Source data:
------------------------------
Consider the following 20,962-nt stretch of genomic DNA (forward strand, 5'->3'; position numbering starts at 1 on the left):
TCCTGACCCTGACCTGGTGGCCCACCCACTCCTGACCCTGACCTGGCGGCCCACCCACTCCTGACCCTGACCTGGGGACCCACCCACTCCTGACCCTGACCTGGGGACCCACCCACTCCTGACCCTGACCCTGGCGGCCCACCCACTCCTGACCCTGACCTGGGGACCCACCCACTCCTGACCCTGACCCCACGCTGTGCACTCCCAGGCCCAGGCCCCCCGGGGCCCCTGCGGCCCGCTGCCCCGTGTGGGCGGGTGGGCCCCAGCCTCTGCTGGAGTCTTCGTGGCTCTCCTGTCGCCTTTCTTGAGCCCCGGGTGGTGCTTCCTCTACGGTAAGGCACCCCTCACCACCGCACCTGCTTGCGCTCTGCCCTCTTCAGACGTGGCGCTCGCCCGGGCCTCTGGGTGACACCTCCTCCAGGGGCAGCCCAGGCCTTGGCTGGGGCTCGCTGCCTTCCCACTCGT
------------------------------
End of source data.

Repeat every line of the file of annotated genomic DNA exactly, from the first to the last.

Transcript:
Consider the following 20,962-nt stretch of genomic DNA (forward strand, 5'->3'; position numbering starts at 1 on the left):
TCCTGACCCTGACCTGGTGGCCCACCCACTCCTGACCCTGACCTGGCGGCCCACCCACTCCTGACCCTGACCTGGGGACCCACCCACTCCTGACCCTGACCTGGGGACCCACCCACTCCTGACCCTGACCCTGGCGGCCCACCCACTCCTGACCCTGACCTGGGGACCCACCCACTCCTGACCCTGACCCCACGCTGTGCACTCCCAGGCCCAGGCCCCCCGGGGCCCCTGCGGCCCGCTGCCCCGTGTGGGCGGGTGGGCCCCAGCCTCTGCTGGAGTCTTCGTGGCTCTCCTGTCGCCTTTCTTGAGCCCCGGGTGGTGCTTCCTCTACGGTAAGGCACCCCTCACCACCGCACCTGCTTGCGCTCTGCCCTCTTCAGACGTGGCGCTCGCCCGGGCCTCTGGGTGACACCTCCTCCAGGGGCAGCCCAGGCCTTGGCTGGGGCTCGCTGCCTTCCCACTCGT